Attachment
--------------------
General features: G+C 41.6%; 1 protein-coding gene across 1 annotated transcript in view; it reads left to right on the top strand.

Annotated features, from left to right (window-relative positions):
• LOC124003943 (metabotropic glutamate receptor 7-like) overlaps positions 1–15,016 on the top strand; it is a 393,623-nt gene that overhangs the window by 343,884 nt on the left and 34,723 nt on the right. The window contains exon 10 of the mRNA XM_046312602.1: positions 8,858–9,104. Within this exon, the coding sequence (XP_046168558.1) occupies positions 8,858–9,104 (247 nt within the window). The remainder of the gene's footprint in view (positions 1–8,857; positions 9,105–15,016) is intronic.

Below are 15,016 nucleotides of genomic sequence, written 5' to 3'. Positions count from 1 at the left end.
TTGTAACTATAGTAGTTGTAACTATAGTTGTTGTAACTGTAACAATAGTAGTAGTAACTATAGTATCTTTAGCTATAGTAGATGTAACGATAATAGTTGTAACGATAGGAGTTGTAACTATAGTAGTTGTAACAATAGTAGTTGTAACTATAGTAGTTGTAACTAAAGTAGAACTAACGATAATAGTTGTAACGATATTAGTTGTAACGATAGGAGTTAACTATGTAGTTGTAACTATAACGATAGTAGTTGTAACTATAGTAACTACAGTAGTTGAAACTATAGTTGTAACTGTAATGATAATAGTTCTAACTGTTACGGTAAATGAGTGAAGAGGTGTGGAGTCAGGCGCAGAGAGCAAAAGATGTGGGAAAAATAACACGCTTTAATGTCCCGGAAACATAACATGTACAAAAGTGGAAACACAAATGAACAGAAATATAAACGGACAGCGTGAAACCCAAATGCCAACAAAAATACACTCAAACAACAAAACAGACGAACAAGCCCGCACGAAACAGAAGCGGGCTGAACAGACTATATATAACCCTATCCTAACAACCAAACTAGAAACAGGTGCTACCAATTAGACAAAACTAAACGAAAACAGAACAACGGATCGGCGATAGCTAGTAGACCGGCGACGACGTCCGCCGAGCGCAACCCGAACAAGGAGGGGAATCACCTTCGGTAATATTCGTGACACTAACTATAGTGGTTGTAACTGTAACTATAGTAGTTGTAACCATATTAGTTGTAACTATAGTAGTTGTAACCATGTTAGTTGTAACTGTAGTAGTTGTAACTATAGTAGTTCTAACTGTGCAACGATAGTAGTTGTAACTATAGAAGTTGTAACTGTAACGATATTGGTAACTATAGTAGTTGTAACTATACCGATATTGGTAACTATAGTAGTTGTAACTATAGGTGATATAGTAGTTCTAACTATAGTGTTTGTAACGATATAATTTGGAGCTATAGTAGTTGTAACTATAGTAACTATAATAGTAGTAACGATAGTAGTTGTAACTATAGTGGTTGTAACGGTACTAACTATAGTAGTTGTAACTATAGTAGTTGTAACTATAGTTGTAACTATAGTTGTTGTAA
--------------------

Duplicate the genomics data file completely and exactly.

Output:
General features: G+C 41.6%; 1 protein-coding gene across 1 annotated transcript in view; it reads left to right on the top strand.

Annotated features, from left to right (window-relative positions):
• LOC124003943 (metabotropic glutamate receptor 7-like) overlaps positions 1–15,016 on the top strand; it is a 393,623-nt gene that overhangs the window by 343,884 nt on the left and 34,723 nt on the right. The window contains exon 10 of the mRNA XM_046312602.1: positions 8,858–9,104. Within this exon, the coding sequence (XP_046168558.1) occupies positions 8,858–9,104 (247 nt within the window). The remainder of the gene's footprint in view (positions 1–8,857; positions 9,105–15,016) is intronic.

Below are 15,016 nucleotides of genomic sequence, written 5' to 3'. Positions count from 1 at the left end.
TTGTAACTATAGTAGTTGTAACTATAGTTGTTGTAACTGTAACAATAGTAGTAGTAACTATAGTATCTTTAGCTATAGTAGATGTAACGATAATAGTTGTAACGATAGGAGTTGTAACTATAGTAGTTGTAACAATAGTAGTTGTAACTATAGTAGTTGTAACTAAAGTAGAACTAACGATAATAGTTGTAACGATATTAGTTGTAACGATAGGAGTTAACTATGTAGTTGTAACTATAACGATAGTAGTTGTAACTATAGTAACTACAGTAGTTGAAACTATAGTTGTAACTGTAATGATAATAGTTCTAACTGTTACGGTAAATGAGTGAAGAGGTGTGGAGTCAGGCGCAGAGAGCAAAAGATGTGGGAAAAATAACACGCTTTAATGTCCCGGAAACATAACATGTACAAAAGTGGAAACACAAATGAACAGAAATATAAACGGACAGCGTGAAACCCAAATGCCAACAAAAATACACTCAAACAACAAAACAGACGAACAAGCCCGCACGAAACAGAAGCGGGCTGAACAGACTATATATAACCCTATCCTAACAACCAAACTAGAAACAGGTGCTACCAATTAGACAAAACTAAACGAAAACAGAACAACGGATCGGCGATAGCTAGTAGACCGGCGACGACGTCCGCCGAGCGCAACCCGAACAAGGAGGGGAATCACCTTCGGTAATATTCGTGACACTAACTATAGTGGTTGTAACTGTAACTATAGTAGTTGTAACCATATTAGTTGTAACTATAGTAGTTGTAACCATGTTAGTTGTAACTGTAGTAGTTGTAACTATAGTAGTTCTAACTGTGCAACGATAGTAGTTGTAACTATAGAAGTTGTAACTGTAACGATATTGGTAACTATAGTAGTTGTAACTATACCGATATTGGTAACTATAGTAGTTGTAACTATAGGTGATATAGTAGTTCTAACTATAGTGTTTGTAACGATATAATTTGGAGCTATAGTAGTTGTAACTATAGTAACTATAATAGTAGTAACGATAGTAGTTGTAACTATAGTGGTTGTAACGGTACTAACTATAGTAGTTGTAACTATAGTAGTTGTAACTATAGTTGTAACTATAGTTGTTGTAA